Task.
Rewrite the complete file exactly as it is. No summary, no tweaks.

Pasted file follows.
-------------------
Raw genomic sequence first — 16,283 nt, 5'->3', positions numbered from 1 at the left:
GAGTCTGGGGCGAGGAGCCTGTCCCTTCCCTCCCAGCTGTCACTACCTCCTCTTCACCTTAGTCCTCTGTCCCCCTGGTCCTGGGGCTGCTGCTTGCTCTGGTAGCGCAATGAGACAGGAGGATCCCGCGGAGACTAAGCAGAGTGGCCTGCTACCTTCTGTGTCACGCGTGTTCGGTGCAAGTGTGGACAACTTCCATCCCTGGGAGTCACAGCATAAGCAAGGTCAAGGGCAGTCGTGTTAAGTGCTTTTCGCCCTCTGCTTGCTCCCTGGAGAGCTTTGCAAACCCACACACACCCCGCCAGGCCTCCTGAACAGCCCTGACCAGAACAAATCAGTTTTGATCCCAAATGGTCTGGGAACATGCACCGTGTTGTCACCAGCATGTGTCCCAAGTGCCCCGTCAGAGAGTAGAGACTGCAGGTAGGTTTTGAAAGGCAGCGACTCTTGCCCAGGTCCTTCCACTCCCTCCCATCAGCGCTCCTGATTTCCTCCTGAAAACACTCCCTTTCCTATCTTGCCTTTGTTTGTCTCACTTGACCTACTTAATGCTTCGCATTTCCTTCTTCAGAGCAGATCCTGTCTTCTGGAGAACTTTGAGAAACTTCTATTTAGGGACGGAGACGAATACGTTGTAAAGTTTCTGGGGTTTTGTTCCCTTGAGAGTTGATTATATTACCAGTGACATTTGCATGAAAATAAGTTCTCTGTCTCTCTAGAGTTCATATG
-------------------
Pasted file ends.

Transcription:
Raw genomic sequence first — 16,283 nt, 5'->3', positions numbered from 1 at the left:
GAGTCTGGGGCGAGGAGCCTGTCCCTTCCCTCCCAGCTGTCACTACCTCCTCTTCACCTTAGTCCTCTGTCCCCCTGGTCCTGGGGCTGCTGCTTGCTCTGGTAGCGCAATGAGACAGGAGGATCCCGCGGAGACTAAGCAGAGTGGCCTGCTACCTTCTGTGTCACGCGTGTTCGGTGCAAGTGTGGACAACTTCCATCCCTGGGAGTCACAGCATAAGCAAGGTCAAGGGCAGTCGTGTTAAGTGCTTTTCGCCCTCTGCTTGCTCCCTGGAGAGCTTTGCAAACCCACACACACCCCGCCAGGCCTCCTGAACAGCCCTGACCAGAACAAATCAGTTTTGATCCCAAATGGTCTGGGAACATGCACCGTGTTGTCACCAGCATGTGTCCCAAGTGCCCCGTCAGAGAGTAGAGACTGCAGGTAGGTTTTGAAAGGCAGCGACTCTTGCCCAGGTCCTTCCACTCCCTCCCATCAGCGCTCCTGATTTCCTCCTGAAAACACTCCCTTTCCTATCTTGCCTTTGTTTGTCTCACTTGACCTACTTAATGCTTCGCATTTCCTTCTTCAGAGCAGATCCTGTCTTCTGGAGAACTTTGAGAAACTTCTATTTAGGGACGGAGACGAATACGTTGTAAAGTTTCTGGGGTTTTGTTCCCTTGAGAGTTGATTATATTACCAGTGACATTTGCATGAAAATAAGTTCTCTGTCTCTCTAGAGTTCATATG